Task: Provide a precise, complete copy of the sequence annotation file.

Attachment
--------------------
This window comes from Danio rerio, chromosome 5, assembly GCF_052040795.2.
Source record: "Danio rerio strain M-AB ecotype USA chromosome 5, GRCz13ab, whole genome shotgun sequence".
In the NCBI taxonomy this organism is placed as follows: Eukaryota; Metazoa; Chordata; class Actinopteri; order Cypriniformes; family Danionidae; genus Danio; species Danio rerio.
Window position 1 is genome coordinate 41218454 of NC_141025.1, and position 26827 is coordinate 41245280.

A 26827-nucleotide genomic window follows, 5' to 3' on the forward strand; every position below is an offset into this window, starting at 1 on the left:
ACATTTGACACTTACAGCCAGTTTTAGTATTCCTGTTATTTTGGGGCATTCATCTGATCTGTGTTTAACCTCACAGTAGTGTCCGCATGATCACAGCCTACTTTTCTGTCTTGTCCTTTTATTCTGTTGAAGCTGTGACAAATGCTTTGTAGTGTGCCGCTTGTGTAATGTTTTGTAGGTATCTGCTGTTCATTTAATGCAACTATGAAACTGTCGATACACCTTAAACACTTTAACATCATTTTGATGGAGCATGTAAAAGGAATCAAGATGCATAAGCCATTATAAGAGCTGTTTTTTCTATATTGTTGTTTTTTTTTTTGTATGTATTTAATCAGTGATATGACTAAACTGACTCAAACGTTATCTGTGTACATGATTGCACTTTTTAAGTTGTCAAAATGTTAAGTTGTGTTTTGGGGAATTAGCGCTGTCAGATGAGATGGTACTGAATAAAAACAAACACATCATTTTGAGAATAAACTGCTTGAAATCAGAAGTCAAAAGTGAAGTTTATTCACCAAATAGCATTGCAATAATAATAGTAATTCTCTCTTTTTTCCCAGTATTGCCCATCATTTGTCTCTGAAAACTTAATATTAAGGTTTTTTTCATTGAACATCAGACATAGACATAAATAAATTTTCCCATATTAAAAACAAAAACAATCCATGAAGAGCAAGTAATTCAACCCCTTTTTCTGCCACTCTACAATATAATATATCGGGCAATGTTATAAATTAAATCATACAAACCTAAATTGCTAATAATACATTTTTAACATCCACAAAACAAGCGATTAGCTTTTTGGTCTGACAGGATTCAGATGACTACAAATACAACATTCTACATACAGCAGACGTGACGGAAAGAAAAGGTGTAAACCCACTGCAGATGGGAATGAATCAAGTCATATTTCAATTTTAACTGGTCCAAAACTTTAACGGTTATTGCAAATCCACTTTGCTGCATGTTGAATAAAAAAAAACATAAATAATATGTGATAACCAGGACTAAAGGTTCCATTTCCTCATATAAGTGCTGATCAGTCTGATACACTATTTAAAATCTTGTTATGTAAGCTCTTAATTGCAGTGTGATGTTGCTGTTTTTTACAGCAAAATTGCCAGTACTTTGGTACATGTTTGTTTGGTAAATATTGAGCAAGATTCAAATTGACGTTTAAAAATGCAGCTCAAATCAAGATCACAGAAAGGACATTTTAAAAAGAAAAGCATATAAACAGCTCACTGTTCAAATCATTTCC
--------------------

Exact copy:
This window comes from Danio rerio, chromosome 5, assembly GCF_052040795.2.
Source record: "Danio rerio strain M-AB ecotype USA chromosome 5, GRCz13ab, whole genome shotgun sequence".
In the NCBI taxonomy this organism is placed as follows: Eukaryota; Metazoa; Chordata; class Actinopteri; order Cypriniformes; family Danionidae; genus Danio; species Danio rerio.
Window position 1 is genome coordinate 41218454 of NC_141025.1, and position 26827 is coordinate 41245280.

A 26827-nucleotide genomic window follows, 5' to 3' on the forward strand; every position below is an offset into this window, starting at 1 on the left:
ACATTTGACACTTACAGCCAGTTTTAGTATTCCTGTTATTTTGGGGCATTCATCTGATCTGTGTTTAACCTCACAGTAGTGTCCGCATGATCACAGCCTACTTTTCTGTCTTGTCCTTTTATTCTGTTGAAGCTGTGACAAATGCTTTGTAGTGTGCCGCTTGTGTAATGTTTTGTAGGTATCTGCTGTTCATTTAATGCAACTATGAAACTGTCGATACACCTTAAACACTTTAACATCATTTTGATGGAGCATGTAAAAGGAATCAAGATGCATAAGCCATTATAAGAGCTGTTTTTTCTATATTGTTGTTTTTTTTTTTGTATGTATTTAATCAGTGATATGACTAAACTGACTCAAACGTTATCTGTGTACATGATTGCACTTTTTAAGTTGTCAAAATGTTAAGTTGTGTTTTGGGGAATTAGCGCTGTCAGATGAGATGGTACTGAATAAAAACAAACACATCATTTTGAGAATAAACTGCTTGAAATCAGAAGTCAAAAGTGAAGTTTATTCACCAAATAGCATTGCAATAATAATAGTAATTCTCTCTTTTTTCCCAGTATTGCCCATCATTTGTCTCTGAAAACTTAATATTAAGGTTTTTTTCATTGAACATCAGACATAGACATAAATAAATTTTCCCATATTAAAAACAAAAACAATCCATGAAGAGCAAGTAATTCAACCCCTTTTTCTGCCACTCTACAATATAATATATCGGGCAATGTTATAAATTAAATCATACAAACCTAAATTGCTAATAATACATTTTTAACATCCACAAAACAAGCGATTAGCTTTTTGGTCTGACAGGATTCAGATGACTACAAATACAACATTCTACATACAGCAGACGTGACGGAAAGAAAAGGTGTAAACCCACTGCAGATGGGAATGAATCAAGTCATATTTCAATTTTAACTGGTCCAAAACTTTAACGGTTATTGCAAATCCACTTTGCTGCATGTTGAATAAAAAAAAACATAAATAATATGTGATAACCAGGACTAAAGGTTCCATTTCCTCATATAAGTGCTGATCAGTCTGATACACTATTTAAAATCTTGTTATGTAAGCTCTTAATTGCAGTGTGATGTTGCTGTTTTTTACAGCAAAATTGCCAGTACTTTGGTACATGTTTGTTTGGTAAATATTGAGCAAGATTCAAATTGACGTTTAAAAATGCAGCTCAAATCAAGATCACAGAAAGGACATTTTAAAAAGAAAAGCATATAAACAGCTCACTGTTCAAATCATTTCC